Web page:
8 years ago

Volume 13 - Issue 8 - May 2008

Includes the 2008 Canary Pages

Quoolibetby Allan

Quoolibetby Allan PulkerBlue BridgeThe Blue Bridge Festival, the brain child of cellist and Sutton residentBrenda Muller, takes its name from the historic bridge over the BlackRiver in Sutton, a charming small town on the south shore of LakeSimcoe about an hour north of Toronto. The bridge also provides thefestival's theme: a bridge of poetry over a river of song; between thearts, between community groups and professionals, between regionalperformers and performers with international reputations; betweenhuman habitation and the natural environment.A direction the theme takes this year is the exploration of connectionsbetween contemporary poets and composers. On Saturday, June7, three renowned Canadian writers (Barry Dempster, PatriciaKeeney and M. Travis Lane), will lead a workshop on the awakeningof the imagination through words and music . Then, in the afternoon, aconcert of operatic excerpts will actually float down the river on abarge, with the audience on the river banks and on the bridge - expecta traffic jam that afternoon at the bridge!You can head up to Sutton for just the evening on June 6 or for theday on Saturday or Sunday, or, better still, you can make it a weekendgetaway by booking a room at extra special low festival rates atthe Briars or the Whispering Pines or pitch a tent in Sibbald PointProvincial Park, just down the road from the bridge. The Blue BridgeFestival website is at www taking place north of the city, in Sharon, but on four Sundays inJune, is the Music at Sharon Concert Series. The series begins onSunday, June 1 with a recital by the incomparable Suzie LeBlanc.Accompanied by pianist Robert Kortgaard, she will perform music byMozart, Poulenc, Faure, Debussy, Messiaen and Weill, a significantdeparture from the baroque repertoire for which she has become sowell known. The June 8 concert will honour composer Olivier Messiaen,whose IOOth birthday is this year, with a performance of hisQuartet for the End of Time. The pianist for this concert is LouiseBessette, who studied with Yvonne Loriod, Messiaen's widow and theleading performer of her late husband's work.MontrealWhile considerably further away than Sharon or Sutton, Montreal isstill only six hours away and is so different from Toronto that youpractically feel you're on a different planet, and come home feelingtotally energized and refreshed. The big attraction there in May is theMontreal Chamber Music Festival, which gets under way on Thursday,May 1, a little too soon for most readers of this column to organizean excursion. It continues, however, until Saturday, May 24, withperformances clustered for the most part towards the end of eachweek, although in the last week there are concerts every night fromTuesday to Saturday. Looking beyond the first weekend, some highlightsare pianist Garry Graffman playing repertoire for the left handon May 7, a Messiaen tribute concert on May 15, jazz diva RaneeLee on May 16 and a 6-hour all-Beethoven finale May 24.Divas of the KeyboardCanadian pianist Christina Petrowska will launch her 20th CD with amini-concert followed by a party at the Heliconian Hall on May 14.The CD-actually two discs-is of live performances recorded andbroadcast by CBC Radio over the past few years. The music is bymany composers-Ann Southam, Pierre Boulez, Olivier Messiaen,Bill Westcott, Masamitsu Takahashi, Toru Takemitsu, Alexina Louie,David Jaeger, Gavin Bryars and Henry Cowell, the composer of"lngs" which has given the recording its name. It is not surprisingthat contemporary music is such a specialty of Petrowska's: amongher teachers were Karlheinz Stockhausen and Gyorgy Ligeti; and in2002 Pierre Boulez coached her in preparation for the performance ofhis Premiere Sonate on the occasion of his being awarded the GlennGould Prize .Russian pianist and Tchaikowsky Competition laureate Olga Kernwill be performing Haydn's Piano Concerto No . 11 and Shostakovi-Orchestra Toronto'sprogramming thisseason includes musicfrom the dance capitalsof the world. The nextdance/music concertcelebrates the dancetradition of St. Petersburgon May's Concerto No. 1 for Piano and Trumpet , with the Moscow Virtuosiunder the direction of Vladimir Spivakov. Since winning the goldmedal for her performance of Rachmaninoff's Piano Concerto No . 3at the 11 th Van Cliburn International Piano Competition in 2001 , thefirst woman in thirty years to do this , Ms . Kern has been touring theworld performing to critical acclaim, including a 35-city NorthAmerican tour last season. She has performed only once so far inCanada, last summer with the National Arts Centre Orchestra, sothis will be our first opportunity to hear her in Toronto.Would you like to dance?Orchestra Toronto selected as its programming theme this seasonmusic from the dance capitals of the world, featuring a differentprofessional dance company on each program. The orchestra and itsleadership have been learning that there is much more that meets theeye to such a programming venture. For starters, the dancers need arecording of each work to which they are going to dance . Of course,not just any recording will do-it has to be precisely what the orchestrawill be performing, something musical director Erroll Gaylearned is sometimes not so easy to find. In fact, the orchestra had torecord several of the works being choreographed themselves, becausethere were no recordings of the particular versions they wereusing.Then, of course, there's the question of where the dancers aregoing to dance, since usually the entire orchestra fills the stage of theWeston Recital Hall, the orchestra's usual venue. When they-ofnecessity-have to dance on the front edge of the stage freed up bycompressing the orchestra (so what else is new?), how are the dancersgoing to avoid falling off the edge of the smaller-than-ideal performancearea or crashing into the concert-master's priceless instrument?Find out the answers to all these questions and experience firsthand Orchestra Toronto's innovative programming initiative in itscelebration of the dance tradition of St. Petersburg on May 25 withthe ProArte Danza ensemble and violin soloist Amanda Goodburn,who will perform Glazunov's Violin Concerto .Much more musicAnother orchestra that performs in the Weston Recital Hall is theToronto Philharmonia, which on May 29 is doing a program therecalled "Opera de Paris". Among the soloists in this performance issoprano Zorana Sadiq, who just a few months ago gave a brilliantrecital for Music Toronto at the Jane Mallett Theatre. If you heardher then, you may just want to hear her again. If you missed her then,now's your opportunity to hear this outstanding young singer.And finally, May is the month of the Organix Festival which celebratesthe many splendours of the pipe organ, giving us all a goldenopportunity to reacquaint ourselves with this magnificent instrument.These concerts are all in our listings along with many, many moregreat performances .26 WWW. THEWHOLENOTE.COM M AY 1 - ) UN E 7 2008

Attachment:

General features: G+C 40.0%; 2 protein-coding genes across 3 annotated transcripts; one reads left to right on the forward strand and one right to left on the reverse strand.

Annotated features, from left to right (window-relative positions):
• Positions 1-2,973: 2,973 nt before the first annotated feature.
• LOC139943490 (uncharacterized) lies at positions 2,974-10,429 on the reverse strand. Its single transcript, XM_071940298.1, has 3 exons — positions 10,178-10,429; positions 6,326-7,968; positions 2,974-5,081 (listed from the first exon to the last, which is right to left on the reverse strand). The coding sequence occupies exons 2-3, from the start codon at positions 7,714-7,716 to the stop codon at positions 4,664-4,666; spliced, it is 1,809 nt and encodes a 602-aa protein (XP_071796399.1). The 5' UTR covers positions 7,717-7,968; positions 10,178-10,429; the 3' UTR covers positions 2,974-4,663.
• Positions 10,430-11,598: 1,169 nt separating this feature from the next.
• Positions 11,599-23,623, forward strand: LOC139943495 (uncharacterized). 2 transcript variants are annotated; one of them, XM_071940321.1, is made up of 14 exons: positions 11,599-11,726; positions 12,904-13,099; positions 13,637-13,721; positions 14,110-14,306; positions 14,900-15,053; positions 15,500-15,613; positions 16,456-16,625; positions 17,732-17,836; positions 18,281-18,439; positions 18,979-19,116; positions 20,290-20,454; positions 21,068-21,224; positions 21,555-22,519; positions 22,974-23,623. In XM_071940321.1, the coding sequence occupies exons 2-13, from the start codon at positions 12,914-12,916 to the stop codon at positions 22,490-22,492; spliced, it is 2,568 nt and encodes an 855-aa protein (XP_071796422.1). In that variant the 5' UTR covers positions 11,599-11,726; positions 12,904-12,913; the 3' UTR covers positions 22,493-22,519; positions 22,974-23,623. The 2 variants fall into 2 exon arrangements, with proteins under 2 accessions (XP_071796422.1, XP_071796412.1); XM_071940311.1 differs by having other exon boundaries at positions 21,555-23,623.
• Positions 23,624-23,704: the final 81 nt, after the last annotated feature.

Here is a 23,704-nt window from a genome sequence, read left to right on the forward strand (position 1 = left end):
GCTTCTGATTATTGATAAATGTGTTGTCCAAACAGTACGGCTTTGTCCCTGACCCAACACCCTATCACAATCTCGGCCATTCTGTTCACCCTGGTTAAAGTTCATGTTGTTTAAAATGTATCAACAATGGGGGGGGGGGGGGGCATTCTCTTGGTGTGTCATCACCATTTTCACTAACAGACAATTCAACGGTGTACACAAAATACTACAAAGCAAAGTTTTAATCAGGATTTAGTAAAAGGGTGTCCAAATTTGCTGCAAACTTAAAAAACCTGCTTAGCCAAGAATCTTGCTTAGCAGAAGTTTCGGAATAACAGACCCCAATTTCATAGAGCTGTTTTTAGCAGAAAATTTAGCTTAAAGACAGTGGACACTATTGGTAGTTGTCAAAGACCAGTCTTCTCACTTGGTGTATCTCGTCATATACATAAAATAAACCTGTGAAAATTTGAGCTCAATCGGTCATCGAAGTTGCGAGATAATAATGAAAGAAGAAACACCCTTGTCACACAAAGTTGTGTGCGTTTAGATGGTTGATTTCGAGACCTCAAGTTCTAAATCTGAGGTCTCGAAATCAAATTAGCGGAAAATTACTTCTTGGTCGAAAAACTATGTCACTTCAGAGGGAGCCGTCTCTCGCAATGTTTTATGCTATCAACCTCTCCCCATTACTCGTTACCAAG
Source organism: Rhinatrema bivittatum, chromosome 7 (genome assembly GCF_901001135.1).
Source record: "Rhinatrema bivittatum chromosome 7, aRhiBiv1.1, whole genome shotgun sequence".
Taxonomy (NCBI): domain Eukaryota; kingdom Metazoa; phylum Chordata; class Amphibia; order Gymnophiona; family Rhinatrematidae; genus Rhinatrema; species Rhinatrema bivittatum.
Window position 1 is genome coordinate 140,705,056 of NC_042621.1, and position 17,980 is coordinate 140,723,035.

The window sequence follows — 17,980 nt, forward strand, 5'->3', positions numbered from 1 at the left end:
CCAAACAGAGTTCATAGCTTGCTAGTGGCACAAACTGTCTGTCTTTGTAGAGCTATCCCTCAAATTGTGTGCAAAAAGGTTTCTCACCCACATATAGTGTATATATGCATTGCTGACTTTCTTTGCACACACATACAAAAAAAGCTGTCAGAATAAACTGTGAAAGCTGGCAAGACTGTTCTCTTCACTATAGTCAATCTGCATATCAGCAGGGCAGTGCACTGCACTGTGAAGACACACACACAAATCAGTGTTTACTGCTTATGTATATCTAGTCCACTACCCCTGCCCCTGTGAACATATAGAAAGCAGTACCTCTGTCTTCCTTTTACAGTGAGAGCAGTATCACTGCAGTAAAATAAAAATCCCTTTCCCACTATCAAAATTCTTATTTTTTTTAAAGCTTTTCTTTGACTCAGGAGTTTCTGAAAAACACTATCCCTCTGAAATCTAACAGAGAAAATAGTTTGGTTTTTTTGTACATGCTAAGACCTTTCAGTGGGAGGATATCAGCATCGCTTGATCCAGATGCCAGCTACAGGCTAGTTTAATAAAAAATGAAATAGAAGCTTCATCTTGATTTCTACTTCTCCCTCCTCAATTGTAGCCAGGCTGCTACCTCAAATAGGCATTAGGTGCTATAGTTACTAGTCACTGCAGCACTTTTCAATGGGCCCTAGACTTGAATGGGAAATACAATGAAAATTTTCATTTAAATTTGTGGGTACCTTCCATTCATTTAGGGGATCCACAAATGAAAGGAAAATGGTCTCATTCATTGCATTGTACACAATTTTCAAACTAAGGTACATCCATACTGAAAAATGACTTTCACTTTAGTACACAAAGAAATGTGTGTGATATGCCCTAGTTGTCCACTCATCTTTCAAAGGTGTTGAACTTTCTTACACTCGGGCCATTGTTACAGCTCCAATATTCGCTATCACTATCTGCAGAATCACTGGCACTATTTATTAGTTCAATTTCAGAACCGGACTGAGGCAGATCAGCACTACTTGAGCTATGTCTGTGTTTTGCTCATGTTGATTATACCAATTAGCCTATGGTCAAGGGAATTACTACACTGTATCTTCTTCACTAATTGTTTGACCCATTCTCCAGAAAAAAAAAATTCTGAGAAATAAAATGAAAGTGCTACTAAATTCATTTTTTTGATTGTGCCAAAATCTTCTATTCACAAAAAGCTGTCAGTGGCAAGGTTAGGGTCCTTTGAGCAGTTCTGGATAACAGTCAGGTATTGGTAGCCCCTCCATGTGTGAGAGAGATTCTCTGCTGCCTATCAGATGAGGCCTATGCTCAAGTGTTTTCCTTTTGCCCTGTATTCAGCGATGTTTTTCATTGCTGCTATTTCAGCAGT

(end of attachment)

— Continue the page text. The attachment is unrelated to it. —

Band Standby Jack MacQuarrieAs I hobble to the keyboard to talk banding once again, I am remindedthat it is time for some changes in the routines for many bands.The Choral Canary Pages tucked into this issue usually heralds thearrival of spring, but mother nature now seems to be atoning for thebrutal winter inflicted on us for so many months and has launched usheadlong straight into summer weather. We all hoped that it wouldcome, but now we have to face what this transition time means forour bands. The season of formal scheduled concerts is drawing to aclose with a few left scheduled for the month of May, and then weare being propelled headlong into a very different mix of rehearsalsand performances. While a few bands cease operations for the summermonths, most find themselves performing somewhat differentrepertoire in the great outdoors. . .It had been my intention to talk about planmng for the many differencesbetween a band's summer activities and those during the balanceof the year - the challenges of outdoor venues, the vagaries ofthe weather, travel to remote concert locations, dealing with parades,probably a change in repertoire for summer concerts, and so o.n.However, those matters will have to wait for another day, so 1fyouhave any thoughts on the matter .. ...For many bands, the summer months see the return from uni~ersityand college of many young former members who had played with theband while attending high school. I thought this to be the normalsituation until a few months ago when I met a young man who hadjust graduated from university and returned to a job in h(s He had grown up in that community, had played m his highschool band, but only learned of the community band in his hometown some years later after completing his university studies.So, this is a good time for community bands to reach out to studentswho are about to leave their high school bands behind as theyhead on to a higher education or a slot in the working wor.Id: What.has your band been doing to invite these young people to Jom you mthe joy of making music? For all too many young people there 1s asense that high school graduation heralds a time when they must saygoodbye to the pleasure of music making. Make it known to themthat they will be welcome on their return.I was happily reminded of two very different, but notable, exceptionsto the situation mentioned above while attending a recent concert.One is the summertime-only Uxbridge Community Concert Bandfounded and directed by Steffan Brunette which provides studentswith an opportunity to continue playing during the summer whenschool is closed. The other is the excellent group of Hannaford sponsoredbands under the leadership of Anita McAlister and Darryl Eaton.Three or four years ago I met a young high school student playingin the Uxbridge Band. He had fallen in love with the tuba andwanted to keep playing during the summer months . Subsequently, healso became involved in the Harmaford Band's youth program.At the most recent Harmaford Street Silver Band's Festival ofBrass, no fewer than three principals from the Toronto SymphonyOrchestra were featured as soloists. However, the highlight of thatprogram for me was another soloist. He was the winner ~f. the HannafordYouth Band's Annual Young Artists Solo Compet1t10n. ThatBrass - Woodwind ·String Instruments · GuitarBuy direct from the DistributorAUTHORIZED DEALER FOR:Armstrong. Artley. Besson. Buffet.Conn. Getzen, Holton, Jupiter,Keilworth, King, Noblet,Selmer, Vito, Yanagisawaj/~~HARKNET'f.Musical Services Ltd.MUSIC BOOKSBEST SELECTIONOF POPULAR&EDUCATIONAL MUSICPiano - Guitar - Instrumental905-477-11412650 John Street, Unit 15Uust North of Steeles)www.har knettm usic. co mLOOK CLOS EL Vh THREE nH:-rubl!I S M C'100 t still p1,, yino w it h tJ!, !!Par/ of /he evidence: Fergus 's claim lo "oldest-band" fameyoung student whom I had met in Uxbridge a few years ago wasEric Probst. Now a second year music student at U of T, he was apoised and relaxed performer on stage with the Harmaford Band. _Hispolished performance of a difficult concerto for tuba was an amazmgleap from what I heard from the youth I knew a few years ago whowas determined to play during the summers when his school bandwas not available.On another subject dear to my heart, in recent weeks I have exchangeda few messages with Dr. Bob English from th~ Fergus .Brass Band. This exchange has rekindled our quest for mformat10non the history of community banding in Ontario. Dr. English haspresented us with some quite compelling evidence to b~ck up that .band's claim to be Ontario's oldest continuously operatmg commumtyband. This thread all started when Bob found a link on a websiteregarding our quest to locate the oldest established band. He tells usvcasino>'5 tnUSICFine quality instruments & accessories to suit any budget- Woodwinds, Brass, Strings & PercussionExpert Instrument Repairs in one of North America'slargest and best-equipped facilitiesComprehensive Band & Orchestra Rental Programwith over 9,000 instruments in inventoryYork Region's Largest Music Schoolserving over 1 ,200 studentsSALES • RENTALS • REPAIRS • LESSONS • PRINT MUSICMAY 1 - JUNE 7 2008WWW, THEWHOLENOTE.COM